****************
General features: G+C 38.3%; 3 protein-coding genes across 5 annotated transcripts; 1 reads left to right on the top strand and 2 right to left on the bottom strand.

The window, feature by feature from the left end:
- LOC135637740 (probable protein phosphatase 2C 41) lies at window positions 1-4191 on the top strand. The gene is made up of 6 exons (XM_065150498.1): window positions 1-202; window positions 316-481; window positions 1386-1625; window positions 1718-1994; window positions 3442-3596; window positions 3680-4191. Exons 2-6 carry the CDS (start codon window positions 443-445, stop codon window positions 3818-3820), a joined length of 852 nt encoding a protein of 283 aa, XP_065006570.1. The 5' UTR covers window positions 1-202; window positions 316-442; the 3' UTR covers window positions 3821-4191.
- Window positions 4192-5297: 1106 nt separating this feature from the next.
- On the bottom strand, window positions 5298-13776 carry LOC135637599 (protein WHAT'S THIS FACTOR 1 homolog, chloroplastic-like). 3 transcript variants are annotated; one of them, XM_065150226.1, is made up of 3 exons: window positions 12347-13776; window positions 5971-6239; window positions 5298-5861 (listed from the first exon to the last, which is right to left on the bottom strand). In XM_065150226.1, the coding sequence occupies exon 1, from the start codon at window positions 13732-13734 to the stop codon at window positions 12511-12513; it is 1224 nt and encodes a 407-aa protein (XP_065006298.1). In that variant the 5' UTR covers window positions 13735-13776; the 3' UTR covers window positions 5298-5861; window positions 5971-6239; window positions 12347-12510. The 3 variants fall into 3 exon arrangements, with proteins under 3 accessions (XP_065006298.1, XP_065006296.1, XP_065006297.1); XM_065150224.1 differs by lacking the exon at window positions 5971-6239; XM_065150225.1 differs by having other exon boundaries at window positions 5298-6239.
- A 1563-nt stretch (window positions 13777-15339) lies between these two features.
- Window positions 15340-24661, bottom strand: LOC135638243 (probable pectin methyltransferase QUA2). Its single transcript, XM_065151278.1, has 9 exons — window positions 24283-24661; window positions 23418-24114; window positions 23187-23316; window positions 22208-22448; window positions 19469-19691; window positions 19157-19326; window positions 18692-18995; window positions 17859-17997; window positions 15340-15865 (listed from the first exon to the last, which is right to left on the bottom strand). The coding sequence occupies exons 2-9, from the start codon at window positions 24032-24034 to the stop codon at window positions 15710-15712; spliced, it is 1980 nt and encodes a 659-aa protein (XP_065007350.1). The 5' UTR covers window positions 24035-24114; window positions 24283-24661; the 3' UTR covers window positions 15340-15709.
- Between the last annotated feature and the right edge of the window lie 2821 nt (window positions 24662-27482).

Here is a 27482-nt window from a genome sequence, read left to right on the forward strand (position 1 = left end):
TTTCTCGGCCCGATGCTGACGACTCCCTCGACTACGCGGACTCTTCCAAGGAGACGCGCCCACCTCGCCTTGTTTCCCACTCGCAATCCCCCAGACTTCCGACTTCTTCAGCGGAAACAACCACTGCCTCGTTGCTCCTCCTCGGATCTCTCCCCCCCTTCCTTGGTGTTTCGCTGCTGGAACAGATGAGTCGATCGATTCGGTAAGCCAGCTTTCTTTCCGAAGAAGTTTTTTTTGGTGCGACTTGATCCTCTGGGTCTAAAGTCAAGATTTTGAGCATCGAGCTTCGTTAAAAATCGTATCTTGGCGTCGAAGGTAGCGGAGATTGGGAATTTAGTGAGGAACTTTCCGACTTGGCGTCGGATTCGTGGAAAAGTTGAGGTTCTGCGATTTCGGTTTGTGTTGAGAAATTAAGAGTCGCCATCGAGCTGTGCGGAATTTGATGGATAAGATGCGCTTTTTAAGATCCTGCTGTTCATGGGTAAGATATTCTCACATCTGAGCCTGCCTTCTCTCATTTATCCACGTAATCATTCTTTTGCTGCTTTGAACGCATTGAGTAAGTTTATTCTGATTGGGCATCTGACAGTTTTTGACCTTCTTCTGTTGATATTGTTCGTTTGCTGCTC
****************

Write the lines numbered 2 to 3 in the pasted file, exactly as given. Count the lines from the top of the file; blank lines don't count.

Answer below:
The window, feature by feature from the left end:
- LOC135637740 (probable protein phosphatase 2C 41) lies at window positions 1-4191 on the top strand. The gene is made up of 6 exons (XM_065150498.1): window positions 1-202; window positions 316-481; window positions 1386-1625; window positions 1718-1994; window positions 3442-3596; window positions 3680-4191. Exons 2-6 carry the CDS (start codon window positions 443-445, stop codon window positions 3818-3820), a joined length of 852 nt encoding a protein of 283 aa, XP_065006570.1. The 5' UTR covers window positions 1-202; window positions 316-442; the 3' UTR covers window positions 3821-4191.